Indian Supreme Court Upholds Ban on Banks Doing Business with Crypto Exchanges

It just got a lot harder to buy cryptocurrencies in India.

Close to the end of a three-month grace period granted to banks and customers affected by a ban on transfering money onto and off of cryptocurrency trading platforms, the Supreme Court of India has denied an appeal made by exchanges and has upheld a ban on  banking with crypto exchanges imposed by the Indian central bank, the Reserve Bank of India (RBI).

The crucial hearing was moved up from July 20th to July 3rd for unknown reasons.

The ban effectively shuts down mainstream access to cryptocurrency purchases or investment in India.

Financial institutions have two days left to wrap up all banking business with their customers as the three month initial grace period of three months granted by the RBI after the ban was imposed in April draws to a close.

Several exchanges supported a legal challenge of the ban and called it, “arbitrary, unfair and unconstitutional.”

Crowdfund Insider reported earlier this year that the decision by the RBI to ban its citizens from accessing cryptocurrencies came on the basis of relatively little research.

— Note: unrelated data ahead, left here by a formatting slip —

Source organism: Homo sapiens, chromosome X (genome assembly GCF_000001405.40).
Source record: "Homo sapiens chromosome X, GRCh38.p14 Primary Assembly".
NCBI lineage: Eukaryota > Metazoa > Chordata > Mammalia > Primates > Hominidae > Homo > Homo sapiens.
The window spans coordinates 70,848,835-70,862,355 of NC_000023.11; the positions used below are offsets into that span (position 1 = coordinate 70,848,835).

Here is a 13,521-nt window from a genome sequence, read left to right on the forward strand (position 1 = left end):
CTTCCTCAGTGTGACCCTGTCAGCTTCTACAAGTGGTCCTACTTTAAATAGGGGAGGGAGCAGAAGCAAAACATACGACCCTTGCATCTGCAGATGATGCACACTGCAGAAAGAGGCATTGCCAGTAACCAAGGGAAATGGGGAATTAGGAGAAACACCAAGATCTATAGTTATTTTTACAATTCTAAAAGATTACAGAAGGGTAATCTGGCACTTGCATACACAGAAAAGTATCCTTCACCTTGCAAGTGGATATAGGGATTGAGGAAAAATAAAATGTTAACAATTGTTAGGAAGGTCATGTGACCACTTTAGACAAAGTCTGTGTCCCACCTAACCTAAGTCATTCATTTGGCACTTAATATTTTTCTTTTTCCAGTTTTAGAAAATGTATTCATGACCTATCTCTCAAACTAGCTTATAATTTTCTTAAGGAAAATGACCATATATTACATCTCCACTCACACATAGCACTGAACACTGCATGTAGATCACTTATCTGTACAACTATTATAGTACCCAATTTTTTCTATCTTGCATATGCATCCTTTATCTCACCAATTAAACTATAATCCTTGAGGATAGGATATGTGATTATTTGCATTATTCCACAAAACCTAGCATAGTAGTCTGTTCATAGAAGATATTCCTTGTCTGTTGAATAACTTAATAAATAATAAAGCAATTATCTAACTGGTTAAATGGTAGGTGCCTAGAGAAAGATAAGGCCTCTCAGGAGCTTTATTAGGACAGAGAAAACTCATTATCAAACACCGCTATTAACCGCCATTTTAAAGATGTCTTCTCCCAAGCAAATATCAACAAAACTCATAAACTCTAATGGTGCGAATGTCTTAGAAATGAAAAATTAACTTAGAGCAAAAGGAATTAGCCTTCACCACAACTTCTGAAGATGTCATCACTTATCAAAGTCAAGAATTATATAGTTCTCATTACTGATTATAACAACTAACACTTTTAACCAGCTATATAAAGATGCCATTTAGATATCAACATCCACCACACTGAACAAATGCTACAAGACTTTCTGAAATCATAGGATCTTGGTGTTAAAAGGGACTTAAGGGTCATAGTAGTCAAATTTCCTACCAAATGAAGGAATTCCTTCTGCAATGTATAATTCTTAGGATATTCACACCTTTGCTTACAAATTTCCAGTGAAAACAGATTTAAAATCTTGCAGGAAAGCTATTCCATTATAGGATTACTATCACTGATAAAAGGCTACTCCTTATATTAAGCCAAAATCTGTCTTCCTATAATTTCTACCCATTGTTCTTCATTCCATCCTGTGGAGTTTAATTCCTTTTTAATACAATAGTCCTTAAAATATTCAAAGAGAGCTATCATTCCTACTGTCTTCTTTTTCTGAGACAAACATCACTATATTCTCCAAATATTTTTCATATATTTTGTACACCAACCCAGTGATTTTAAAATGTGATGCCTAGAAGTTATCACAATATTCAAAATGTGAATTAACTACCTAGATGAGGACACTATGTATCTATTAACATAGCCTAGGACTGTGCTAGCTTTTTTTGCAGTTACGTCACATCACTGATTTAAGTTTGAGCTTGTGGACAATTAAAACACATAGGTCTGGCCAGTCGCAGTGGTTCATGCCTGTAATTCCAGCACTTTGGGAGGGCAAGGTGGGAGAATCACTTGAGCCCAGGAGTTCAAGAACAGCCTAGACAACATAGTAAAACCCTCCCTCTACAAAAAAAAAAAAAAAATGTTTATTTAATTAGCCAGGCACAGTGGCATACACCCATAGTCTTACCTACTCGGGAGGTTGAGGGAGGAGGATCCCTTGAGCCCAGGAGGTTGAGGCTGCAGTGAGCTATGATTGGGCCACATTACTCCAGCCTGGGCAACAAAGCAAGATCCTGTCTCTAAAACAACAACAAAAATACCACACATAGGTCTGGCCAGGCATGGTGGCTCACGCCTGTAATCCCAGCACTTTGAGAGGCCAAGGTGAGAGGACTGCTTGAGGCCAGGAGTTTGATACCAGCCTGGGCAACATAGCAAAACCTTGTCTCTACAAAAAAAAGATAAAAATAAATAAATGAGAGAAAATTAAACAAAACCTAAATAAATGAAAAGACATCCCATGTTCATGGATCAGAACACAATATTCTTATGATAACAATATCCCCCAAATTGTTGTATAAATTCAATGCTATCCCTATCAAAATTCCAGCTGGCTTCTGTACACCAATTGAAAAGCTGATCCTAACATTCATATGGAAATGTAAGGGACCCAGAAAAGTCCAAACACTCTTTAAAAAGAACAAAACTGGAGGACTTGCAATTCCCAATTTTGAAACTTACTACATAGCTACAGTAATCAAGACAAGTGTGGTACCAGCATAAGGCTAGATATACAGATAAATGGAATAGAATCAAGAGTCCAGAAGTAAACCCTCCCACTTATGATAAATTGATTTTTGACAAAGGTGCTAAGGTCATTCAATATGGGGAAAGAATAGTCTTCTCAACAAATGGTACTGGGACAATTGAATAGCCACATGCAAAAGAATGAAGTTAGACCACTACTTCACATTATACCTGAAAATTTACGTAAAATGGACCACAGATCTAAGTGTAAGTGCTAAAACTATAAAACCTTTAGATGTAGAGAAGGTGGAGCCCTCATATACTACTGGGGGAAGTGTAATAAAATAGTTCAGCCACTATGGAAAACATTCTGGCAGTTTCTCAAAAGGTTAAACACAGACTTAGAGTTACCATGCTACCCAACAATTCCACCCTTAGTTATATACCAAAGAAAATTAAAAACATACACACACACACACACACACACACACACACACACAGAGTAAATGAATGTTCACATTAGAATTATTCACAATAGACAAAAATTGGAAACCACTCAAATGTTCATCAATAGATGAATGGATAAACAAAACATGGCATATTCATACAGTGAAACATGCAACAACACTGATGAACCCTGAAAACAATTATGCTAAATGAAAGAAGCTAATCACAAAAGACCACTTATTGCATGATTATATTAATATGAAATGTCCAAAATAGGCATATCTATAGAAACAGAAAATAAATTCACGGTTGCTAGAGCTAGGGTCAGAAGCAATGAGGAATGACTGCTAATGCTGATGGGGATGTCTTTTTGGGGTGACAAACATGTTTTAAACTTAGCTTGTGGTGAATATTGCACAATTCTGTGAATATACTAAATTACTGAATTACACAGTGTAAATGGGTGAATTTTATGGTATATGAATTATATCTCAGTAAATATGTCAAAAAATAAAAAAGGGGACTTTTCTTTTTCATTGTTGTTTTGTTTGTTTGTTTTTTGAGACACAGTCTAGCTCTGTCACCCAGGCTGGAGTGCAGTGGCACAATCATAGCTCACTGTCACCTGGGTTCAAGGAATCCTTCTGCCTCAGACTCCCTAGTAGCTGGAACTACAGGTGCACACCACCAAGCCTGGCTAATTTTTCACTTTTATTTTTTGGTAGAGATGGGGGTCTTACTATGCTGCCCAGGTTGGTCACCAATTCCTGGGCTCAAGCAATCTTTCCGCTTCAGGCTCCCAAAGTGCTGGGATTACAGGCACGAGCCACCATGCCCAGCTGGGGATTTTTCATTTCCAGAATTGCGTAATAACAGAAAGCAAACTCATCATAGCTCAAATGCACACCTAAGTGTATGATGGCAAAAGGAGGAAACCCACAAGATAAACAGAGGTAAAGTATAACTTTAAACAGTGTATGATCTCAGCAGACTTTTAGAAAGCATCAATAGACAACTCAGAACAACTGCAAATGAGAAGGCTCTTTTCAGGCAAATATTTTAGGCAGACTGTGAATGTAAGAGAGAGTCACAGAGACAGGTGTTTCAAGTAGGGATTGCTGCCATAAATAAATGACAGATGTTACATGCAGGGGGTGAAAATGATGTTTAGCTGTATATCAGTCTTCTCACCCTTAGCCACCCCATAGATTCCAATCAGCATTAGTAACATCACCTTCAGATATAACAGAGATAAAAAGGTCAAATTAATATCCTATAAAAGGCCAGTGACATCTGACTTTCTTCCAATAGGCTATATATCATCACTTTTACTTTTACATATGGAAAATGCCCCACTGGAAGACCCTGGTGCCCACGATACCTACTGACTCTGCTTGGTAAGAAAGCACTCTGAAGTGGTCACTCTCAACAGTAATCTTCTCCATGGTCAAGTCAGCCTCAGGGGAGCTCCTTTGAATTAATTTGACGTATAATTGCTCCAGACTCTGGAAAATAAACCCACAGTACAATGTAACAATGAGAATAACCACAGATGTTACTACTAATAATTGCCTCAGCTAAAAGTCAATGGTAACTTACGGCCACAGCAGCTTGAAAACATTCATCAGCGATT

The ban leaves only LocalBitcoins sellers and possibly other independent person-to-person sellers still able to exchange cryptocurrencies for cash in the country.

LocalBitcoins offers an escrow service for buyers and sellers of bitcoins, and will hold bank-transferred funds until a buyer confirms they have received bitcoins, but people buying bank transfers for LocalBitcoins services must not identify that the transfer will be used to buy bitcoins, because banks will have to refuse to sell such transfers.

Bitcoins at LocalBitcoins are also often sold at a considerably higher premiums than on exchanges, and KYC / AML (Know Your Customer/Anti-Money Laundering) procedures may or may not happen.

At least three LocalBitcoins sellers in the US have been charged with money laundering after they traded bitcoins or cash above legal limits and / or when undercover officers gave them reason to think the transactions could be associated with the sale of narcotics.

Luckily, the Secretary of the  Department of Economic Affairs, Subash Chandra Garg, believes the ban will not last, reports. His department has been involved in drafting a bill to regulate India’s crypto industry which will be tabled in front of Indian legislators in early July.

“We are fairly close to developing a template that we think is in the best interests of the country,” said Garg said in a televised interview.

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